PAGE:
Lynch syndrome is the most common cause of hereditary colorectal cancer (CRC), and it is characterized by DNA mismatch repair (MMR) deficiency. The term Lynch-like syndrome (LLS) is used for patients with MMR-deficient tumors and neither germline mutation in MLH1, MSH2, MSH6, PMS2, or EPCAM nor MLH1 somatic methylation. Biallelic somatic inactivation or cryptic germline MMR variants undetected during genetic testing have been proposed to be involved. Sixteen patients with early-onset LLS CRC were selected for germline and tumor whole-exome sequencing. Two potentially pathogenic germline MCM8 variants were detected in a male patient with LLS with fertility problems. A knockout cellular model for MCM8 was generated by CRISPR/Cas9 and detected genetic variants were produced by mutagenesis. DNA damage, microsatellite instability, and mutational signatures were monitored. DNA damage was evident for MCM8KO cells and the analyzed genetic variants. Microsatellite instability and mutational signatures in MCM8KO cells were compatible with the involvement of MCM8 in MMR. Replication in an independent familial cancer cohort detected additional carriers. Unexplained MMR-deficient CRC cases, even showing somatic biallelic MMR inactivation, may be caused by underlying germline defects in genes different than MMR genes. We suggest MCM8 as a gene involved in CRC germline predisposition with a recessive pattern of inheritance.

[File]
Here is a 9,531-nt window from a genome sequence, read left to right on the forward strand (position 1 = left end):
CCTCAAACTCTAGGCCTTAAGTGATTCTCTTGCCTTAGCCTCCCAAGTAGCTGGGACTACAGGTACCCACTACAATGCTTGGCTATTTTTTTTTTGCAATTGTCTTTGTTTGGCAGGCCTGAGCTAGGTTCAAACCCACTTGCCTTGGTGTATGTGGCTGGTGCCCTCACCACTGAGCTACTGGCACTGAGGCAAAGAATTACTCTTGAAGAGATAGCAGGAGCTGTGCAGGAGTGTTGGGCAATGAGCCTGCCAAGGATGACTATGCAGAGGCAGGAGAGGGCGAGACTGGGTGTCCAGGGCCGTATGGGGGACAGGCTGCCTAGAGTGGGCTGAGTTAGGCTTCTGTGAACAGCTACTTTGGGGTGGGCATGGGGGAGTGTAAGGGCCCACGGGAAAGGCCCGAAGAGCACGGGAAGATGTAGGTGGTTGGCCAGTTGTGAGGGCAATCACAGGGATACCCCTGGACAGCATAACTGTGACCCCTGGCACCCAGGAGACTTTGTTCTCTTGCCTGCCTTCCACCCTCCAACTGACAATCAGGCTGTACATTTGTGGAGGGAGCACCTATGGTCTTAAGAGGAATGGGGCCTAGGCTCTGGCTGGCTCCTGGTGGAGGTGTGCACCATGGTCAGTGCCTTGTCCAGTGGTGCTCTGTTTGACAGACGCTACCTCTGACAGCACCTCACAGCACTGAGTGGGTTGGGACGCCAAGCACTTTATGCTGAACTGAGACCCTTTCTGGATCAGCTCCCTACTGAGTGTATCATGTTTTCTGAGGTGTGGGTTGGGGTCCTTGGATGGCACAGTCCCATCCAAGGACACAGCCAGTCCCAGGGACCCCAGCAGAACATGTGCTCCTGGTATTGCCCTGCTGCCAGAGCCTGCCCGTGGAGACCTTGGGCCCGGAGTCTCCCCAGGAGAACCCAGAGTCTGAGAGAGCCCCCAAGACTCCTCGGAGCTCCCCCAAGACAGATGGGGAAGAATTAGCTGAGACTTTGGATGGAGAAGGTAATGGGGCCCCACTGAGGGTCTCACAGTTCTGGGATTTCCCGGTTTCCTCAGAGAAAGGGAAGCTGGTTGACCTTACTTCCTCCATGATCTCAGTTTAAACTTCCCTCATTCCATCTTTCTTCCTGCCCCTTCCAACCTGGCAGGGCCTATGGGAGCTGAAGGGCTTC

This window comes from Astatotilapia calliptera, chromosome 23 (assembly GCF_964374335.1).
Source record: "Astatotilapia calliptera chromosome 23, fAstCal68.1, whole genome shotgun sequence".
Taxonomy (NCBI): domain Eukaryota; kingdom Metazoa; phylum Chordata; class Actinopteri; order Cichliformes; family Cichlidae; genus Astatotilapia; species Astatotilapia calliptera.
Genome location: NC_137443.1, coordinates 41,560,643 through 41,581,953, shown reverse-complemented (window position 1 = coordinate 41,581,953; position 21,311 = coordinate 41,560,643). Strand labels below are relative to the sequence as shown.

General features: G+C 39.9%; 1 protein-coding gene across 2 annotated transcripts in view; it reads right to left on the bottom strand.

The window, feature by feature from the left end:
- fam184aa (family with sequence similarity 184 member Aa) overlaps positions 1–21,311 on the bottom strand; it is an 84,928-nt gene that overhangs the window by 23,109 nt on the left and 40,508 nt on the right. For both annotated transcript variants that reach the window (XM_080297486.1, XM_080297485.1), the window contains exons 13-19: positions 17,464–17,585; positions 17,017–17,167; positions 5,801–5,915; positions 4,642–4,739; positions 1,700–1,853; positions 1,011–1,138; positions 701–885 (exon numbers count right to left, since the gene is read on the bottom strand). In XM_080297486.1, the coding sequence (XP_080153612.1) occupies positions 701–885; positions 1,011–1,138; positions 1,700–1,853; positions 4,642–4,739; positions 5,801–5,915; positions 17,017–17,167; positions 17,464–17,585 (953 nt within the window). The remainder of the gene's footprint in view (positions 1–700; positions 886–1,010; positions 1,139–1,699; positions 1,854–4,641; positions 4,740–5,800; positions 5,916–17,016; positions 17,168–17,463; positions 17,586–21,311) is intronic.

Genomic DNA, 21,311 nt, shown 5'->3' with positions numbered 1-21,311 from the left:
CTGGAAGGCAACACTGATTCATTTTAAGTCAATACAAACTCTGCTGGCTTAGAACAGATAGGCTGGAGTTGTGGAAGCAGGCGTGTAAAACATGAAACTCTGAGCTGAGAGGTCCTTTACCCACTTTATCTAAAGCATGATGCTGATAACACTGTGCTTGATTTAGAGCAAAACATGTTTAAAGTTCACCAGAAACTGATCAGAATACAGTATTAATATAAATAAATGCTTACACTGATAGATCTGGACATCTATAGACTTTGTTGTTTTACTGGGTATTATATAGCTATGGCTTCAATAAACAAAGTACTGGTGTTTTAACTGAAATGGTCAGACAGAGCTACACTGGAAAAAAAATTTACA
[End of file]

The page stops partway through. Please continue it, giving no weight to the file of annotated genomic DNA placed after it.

Mariano Golubicki, Laia Bonjoch, José G. Acuña-Ochoa, Marcos Díaz-Gay, Jenifer Muñoz, Miriam Cuatrecasas, Teresa Ocaña, Soledad Iseas, Guillermo Mendez, Daniel Cisterna, Stephanie A. Schubert, Maartje Nielsen, Tom van Wezel, Yael Goldberg, Eli Pikarsky, Juan Robbio, Enrique Roca, Antoni Castells, Francesc Balaguer, Marina Antelo, Sergi Castellví-Bel